The above photos show the group in then and now poses. The outfits? They are the canvas for their biggest, greatest hit Fantastic Voyage. And that is a freakin' great song. Hailing from the tri-sate area of Ohio-Indiana-Kentucky, the band is the result of the merging of two former acts, The Nomads and The Montereys. Remarkably, they have been together since '69, continue to perform and are scheduled to be performing in my area on August 17th  at the Dell in Philadelphia. The bill will include Sheila EDav Koz, Larry Graham of Graham Central Station and Slave, the other enduring band profiled on this post.

Listen to the magic of Lakeside and you can't sit still. If you do, you better check your pulse because you are probably DEAD! Also, notice that there is NO LIP SYNCING! Actual instruments are used. Plus, as you know by now, my favorite part of a funk band is heard loud and clear. THE BASS! Oh, and peep those boots. Pirates gotta pirate.


An Ohio funk band.
Phew! Those then and now photos. I think they have more 'tude now then back in the day. Those shades and those expressions. Front man Steve Arrington, known for using the electric trumpet, broke out on his own in 1982 to form Steve Arrington's Hall of Fame to become a successful solo act. Along with Nobody Can Be You but You, his biggest, infectious hit was Weak at the Knees. And yes. That song was a smash waaaaaay before Straight Outta Compton used it.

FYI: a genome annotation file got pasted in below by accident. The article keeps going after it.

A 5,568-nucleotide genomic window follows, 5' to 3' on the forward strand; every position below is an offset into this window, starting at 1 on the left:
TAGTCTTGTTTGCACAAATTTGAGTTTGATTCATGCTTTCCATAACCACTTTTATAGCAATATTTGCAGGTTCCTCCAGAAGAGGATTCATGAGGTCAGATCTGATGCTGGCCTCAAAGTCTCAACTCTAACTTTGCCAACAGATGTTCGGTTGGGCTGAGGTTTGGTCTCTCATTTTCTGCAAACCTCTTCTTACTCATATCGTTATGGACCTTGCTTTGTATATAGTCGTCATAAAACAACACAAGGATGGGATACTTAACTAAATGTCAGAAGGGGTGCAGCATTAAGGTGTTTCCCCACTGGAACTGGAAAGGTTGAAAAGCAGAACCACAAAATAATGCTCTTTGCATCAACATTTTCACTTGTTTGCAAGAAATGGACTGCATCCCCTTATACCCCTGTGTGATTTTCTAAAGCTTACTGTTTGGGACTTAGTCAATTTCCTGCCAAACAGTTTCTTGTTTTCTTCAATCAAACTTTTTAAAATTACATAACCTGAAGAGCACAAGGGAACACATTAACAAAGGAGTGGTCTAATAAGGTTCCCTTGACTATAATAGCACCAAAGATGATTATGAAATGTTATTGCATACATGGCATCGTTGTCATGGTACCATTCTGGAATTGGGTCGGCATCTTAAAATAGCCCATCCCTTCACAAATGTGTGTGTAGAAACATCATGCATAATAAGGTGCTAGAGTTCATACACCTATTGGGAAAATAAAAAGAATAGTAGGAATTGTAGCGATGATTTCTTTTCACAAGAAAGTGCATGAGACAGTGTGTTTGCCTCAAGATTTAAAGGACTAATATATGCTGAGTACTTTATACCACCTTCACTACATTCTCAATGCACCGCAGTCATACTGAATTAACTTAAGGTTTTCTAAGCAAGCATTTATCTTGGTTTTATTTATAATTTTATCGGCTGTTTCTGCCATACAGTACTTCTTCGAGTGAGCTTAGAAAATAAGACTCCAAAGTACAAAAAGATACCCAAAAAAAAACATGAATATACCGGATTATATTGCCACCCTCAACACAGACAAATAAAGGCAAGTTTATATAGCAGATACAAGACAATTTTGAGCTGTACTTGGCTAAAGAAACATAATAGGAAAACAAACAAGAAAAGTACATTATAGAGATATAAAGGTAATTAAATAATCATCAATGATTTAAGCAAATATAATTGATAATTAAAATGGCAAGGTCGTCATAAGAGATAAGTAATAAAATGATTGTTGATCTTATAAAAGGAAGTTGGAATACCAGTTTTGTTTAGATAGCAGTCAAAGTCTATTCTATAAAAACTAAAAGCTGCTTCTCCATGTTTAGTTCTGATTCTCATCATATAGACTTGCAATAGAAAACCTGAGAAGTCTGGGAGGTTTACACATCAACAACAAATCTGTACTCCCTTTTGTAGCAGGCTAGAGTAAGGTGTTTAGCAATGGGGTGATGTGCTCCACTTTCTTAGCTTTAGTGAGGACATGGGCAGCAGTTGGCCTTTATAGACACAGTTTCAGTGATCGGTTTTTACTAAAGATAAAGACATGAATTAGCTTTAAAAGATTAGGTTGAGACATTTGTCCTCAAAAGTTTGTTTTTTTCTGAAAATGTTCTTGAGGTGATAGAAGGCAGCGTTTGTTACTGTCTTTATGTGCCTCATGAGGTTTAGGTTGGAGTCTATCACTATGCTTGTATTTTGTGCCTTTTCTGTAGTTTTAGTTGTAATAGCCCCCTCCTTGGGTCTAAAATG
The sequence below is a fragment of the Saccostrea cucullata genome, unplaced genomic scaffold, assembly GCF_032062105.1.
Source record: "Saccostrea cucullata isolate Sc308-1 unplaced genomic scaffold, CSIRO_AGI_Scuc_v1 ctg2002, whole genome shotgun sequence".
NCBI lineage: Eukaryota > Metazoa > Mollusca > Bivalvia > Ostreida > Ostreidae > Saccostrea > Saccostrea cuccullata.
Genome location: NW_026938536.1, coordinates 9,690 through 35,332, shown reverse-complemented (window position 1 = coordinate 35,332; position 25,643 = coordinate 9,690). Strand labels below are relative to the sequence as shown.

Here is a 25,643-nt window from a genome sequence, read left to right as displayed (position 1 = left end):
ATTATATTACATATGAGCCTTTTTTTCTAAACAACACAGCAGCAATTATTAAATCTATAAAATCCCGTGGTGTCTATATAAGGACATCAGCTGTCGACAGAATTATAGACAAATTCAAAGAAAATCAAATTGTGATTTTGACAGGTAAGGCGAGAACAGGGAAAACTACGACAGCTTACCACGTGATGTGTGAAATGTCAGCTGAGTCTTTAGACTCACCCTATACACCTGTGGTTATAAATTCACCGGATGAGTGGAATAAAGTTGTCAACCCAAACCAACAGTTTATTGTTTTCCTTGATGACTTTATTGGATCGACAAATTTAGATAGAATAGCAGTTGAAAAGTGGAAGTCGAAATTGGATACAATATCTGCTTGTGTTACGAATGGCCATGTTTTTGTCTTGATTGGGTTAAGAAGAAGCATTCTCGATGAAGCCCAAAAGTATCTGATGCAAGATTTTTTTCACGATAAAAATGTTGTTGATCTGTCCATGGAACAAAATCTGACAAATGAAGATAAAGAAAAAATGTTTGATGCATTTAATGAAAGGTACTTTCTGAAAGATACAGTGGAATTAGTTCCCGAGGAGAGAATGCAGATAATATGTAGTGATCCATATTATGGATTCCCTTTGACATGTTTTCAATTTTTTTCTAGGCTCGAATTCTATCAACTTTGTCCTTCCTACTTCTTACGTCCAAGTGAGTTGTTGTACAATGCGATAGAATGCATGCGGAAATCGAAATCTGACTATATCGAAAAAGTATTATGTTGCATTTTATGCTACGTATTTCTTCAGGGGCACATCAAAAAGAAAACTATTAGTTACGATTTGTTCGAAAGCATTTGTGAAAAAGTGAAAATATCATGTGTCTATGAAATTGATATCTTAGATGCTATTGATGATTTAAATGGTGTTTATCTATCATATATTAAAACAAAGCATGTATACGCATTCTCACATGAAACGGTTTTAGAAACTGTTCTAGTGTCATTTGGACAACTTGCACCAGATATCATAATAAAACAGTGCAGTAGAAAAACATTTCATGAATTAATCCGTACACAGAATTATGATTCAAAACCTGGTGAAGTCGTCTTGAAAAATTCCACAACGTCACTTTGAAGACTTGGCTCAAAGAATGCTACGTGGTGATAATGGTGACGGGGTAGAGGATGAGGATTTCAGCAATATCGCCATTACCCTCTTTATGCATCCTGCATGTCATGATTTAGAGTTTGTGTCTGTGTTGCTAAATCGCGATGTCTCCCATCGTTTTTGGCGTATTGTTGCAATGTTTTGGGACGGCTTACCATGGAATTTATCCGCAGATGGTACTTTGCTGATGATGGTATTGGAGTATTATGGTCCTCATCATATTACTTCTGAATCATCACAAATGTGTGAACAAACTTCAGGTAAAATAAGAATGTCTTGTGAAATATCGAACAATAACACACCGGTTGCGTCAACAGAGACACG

Sadly, the guy who played BASS (Mark Adams) was murdered in 2011 (sniff!) just as the band was pushing for a big comeback. Also, another member, guitarist Mark "Drac" Hicks died the same year. Otherwise, through numerous comings, goings, regroupings and disputes, the group has stayed together and still performs. Their immortal hits are Just a Touch of Love, Slide, and Watching You. Again, musicianship, no lip syncing and actual instruments. Listen some more

Good god. I used to sneak and watch all these acts on the old Don Kirschner's Rock Concert or Midnight Special with Wolfman Jack when I was a precocious kid. - Just a Touch of Love - Slide - Watching You

Steve Arrington

now  - Weak at the Knees

Listen. Hear. Feel this music. It gets in your being. I could move my body to this instead of standing in one spot looking too cool to crease my dress.

Don't mind me.

I gotta go dance. Bye. Happy 4th!

Friday, June 30, 2017

A few funk/soul/psychedelic bands from the 60s, 70s and early 80s

Ok. Haven't done this in a hot minute. I had to dig in my bag of memories for these. Here are a few soul/funk/kinda spacey bands I used to listen to waaaaay back when.

1) Brainstorm

     A band from Detroit, MI. This group was big in the late 70s - early Eighties. There biggest hit was This Must Be Heaven. Lord, if I had a dollar for every time I slow-dragged to that song in some friend's wreck room...Phew! I'd be rich. Rich! I tell ya! Oh, a wreck room? Don't know what that is? Ask your Mama. And if you are not American, ask an American friend to ask their mama. Better yet, Google it! This group had a myriad of members who had a myriad of musical backgrounds. A young Regina Carter even had a stint with them. I have to admit it was the combo of the late Belita Woods and Lamont Johnson's voices on This Must Be Heaven that set me spinning. Ah, youth! Take a listen.

Black Merda

Bet you never heard of this one. A rock, funk and psychedelic band based in Detroit also, who was active from the 60s through the 70s and re-upped in the early 2000s. They began as the back up bands for some heavyweights: Wilson Pickett, The Spinners, The Chi-lites, Jackie Wilson, etc. They had a R-n-B background but were heavily influenced by rock and veered off into the realm of Cream and The Who and finally settled into the psychedelic making sounds like Jimi Hendrix, Sly and the Family Stone. Despite their sound, their message was early Public Enemy.